Here's too small a pasture for such store of muttons.SPEED
If the ground be overcharged, you were best stick her.PROTEUS
Nay: in that you are astray, 'twere best pound you.SPEED
Nay, sir, less than a pound shall serve me forPROTEUS
carrying your letter.
You mistake; I mean the pound,--a pinfold.SPEED
From a pound to a pin? fold it over and over,PROTEUS
'Tis threefold too little for carrying a letter to
But what said she?SPEED
[First nodding] Ay.PROTEUS
Nod--Ay--why, that's noddy.SPEED
You mistook, sir; I say, she did nod: and you askPROTEUS
me if she did nod; and I say, 'Ay.'
And that set together is noddy.SPEED
Now you have taken the pains to set it together,PROTEUS
take it for your pains.
No, no; you shall have it for bearing the letter.SPEED
Well, I perceive I must be fain to bear with you.PROTEUS
Why sir, how do you bear with me?SPEED
Marry, sir, the letter, very orderly; having nothingPROTEUS
but the word 'noddy' for my pains.
Beshrew me, but you have a quick wit.SPEED
And yet it cannot overtake your slow purse.PROTEUS
Come come, open the matter in brief: what said she?SPEED
Open your purse, that the money and the matter mayPROTEUS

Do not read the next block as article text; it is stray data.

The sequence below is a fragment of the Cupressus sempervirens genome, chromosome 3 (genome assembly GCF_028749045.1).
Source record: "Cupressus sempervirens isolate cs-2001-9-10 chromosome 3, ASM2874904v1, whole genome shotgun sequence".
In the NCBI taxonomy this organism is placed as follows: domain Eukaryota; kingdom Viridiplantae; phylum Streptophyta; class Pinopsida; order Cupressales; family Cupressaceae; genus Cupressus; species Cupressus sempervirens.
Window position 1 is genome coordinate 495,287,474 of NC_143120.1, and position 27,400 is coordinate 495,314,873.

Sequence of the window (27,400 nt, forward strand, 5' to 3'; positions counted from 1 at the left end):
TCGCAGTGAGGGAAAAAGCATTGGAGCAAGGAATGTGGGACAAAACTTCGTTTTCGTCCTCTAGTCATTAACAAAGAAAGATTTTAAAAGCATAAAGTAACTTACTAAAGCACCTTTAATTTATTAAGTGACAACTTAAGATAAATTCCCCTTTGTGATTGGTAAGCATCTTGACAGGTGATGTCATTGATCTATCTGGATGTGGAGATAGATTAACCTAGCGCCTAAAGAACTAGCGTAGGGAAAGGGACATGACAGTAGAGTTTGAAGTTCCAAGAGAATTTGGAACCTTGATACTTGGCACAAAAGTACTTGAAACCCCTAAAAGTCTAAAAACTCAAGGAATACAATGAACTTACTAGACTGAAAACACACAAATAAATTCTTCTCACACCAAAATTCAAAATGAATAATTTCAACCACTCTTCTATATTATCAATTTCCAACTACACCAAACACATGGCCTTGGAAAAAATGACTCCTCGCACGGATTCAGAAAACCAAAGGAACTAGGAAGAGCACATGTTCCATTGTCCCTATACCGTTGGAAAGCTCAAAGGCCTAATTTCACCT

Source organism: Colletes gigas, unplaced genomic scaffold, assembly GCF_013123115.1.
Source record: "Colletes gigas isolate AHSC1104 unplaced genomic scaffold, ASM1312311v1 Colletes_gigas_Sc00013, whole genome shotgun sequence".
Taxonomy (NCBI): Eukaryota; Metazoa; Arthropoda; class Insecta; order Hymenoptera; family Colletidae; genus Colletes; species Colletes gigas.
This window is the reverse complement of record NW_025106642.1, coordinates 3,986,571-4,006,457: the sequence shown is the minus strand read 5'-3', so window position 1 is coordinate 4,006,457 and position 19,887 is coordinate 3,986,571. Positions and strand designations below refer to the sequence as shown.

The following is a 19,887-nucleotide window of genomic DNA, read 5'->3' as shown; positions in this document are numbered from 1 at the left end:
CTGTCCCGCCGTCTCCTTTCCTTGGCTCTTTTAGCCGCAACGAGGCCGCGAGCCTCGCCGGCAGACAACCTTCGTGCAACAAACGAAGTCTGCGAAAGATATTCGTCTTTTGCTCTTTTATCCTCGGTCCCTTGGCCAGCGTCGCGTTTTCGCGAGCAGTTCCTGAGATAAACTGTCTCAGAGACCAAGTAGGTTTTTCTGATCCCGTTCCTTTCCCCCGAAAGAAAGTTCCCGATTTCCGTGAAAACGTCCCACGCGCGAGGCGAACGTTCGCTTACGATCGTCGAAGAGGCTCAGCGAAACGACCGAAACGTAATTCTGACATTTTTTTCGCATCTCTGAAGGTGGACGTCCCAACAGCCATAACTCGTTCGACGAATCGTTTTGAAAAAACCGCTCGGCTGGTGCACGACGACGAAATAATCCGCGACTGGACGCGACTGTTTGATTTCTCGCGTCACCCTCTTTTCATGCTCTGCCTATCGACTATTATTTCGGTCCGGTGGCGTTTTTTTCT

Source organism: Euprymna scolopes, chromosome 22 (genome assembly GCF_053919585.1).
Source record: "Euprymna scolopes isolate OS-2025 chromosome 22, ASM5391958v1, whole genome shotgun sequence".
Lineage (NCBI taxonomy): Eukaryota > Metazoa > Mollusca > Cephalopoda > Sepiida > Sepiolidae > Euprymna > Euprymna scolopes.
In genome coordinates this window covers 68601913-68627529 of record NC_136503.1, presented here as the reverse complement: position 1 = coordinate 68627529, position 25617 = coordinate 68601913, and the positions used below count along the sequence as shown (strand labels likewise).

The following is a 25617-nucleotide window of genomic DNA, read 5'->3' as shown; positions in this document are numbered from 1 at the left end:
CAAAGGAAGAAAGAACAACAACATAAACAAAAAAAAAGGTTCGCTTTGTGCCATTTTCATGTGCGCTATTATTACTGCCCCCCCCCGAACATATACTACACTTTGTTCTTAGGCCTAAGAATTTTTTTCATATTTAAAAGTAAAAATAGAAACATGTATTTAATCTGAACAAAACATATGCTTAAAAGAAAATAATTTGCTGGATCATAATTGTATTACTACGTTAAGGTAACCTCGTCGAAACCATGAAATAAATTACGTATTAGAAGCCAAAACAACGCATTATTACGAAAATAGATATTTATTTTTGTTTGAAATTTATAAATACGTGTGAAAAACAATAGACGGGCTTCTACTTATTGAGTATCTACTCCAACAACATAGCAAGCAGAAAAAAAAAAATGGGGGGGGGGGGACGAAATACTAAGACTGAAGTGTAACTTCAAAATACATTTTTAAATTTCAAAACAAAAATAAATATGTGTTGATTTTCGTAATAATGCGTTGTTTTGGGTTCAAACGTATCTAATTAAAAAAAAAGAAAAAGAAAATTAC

be both at once delivered.
Well, sir, here is for your pains. What said she?SPEED
Truly, sir, I think you'll hardly win her.PROTEUS
Why, couldst thou perceive so much from her?SPEED
Sir, I could perceive nothing at all from her; no,PROTEUS
not so much as a ducat for delivering your letter:
and being so hard to me that brought your mind, I
fear she'll prove as hard to you in telling your
mind. Give her no token but stones; for she's as
hard as steel.
What said she? nothing?SPEED
No, not so much as 'Take this for thy pains.' ToPROTEUS
testify your bounty, I thank you, you have testerned
me; in requital whereof, henceforth carry your
letters yourself: and so, sir, I'll commend you to my master.
Go, go, be gone, to save your ship from wreck,
Which cannot perish having thee aboard,
Being destined to a drier death on shore.
Exit SPEEDI must go send some better messenger:
I fear my Julia would not deign my lines,
Receiving them from such a worthless post.
| Two Gentlemen of Verona
| Act 1, Scene 1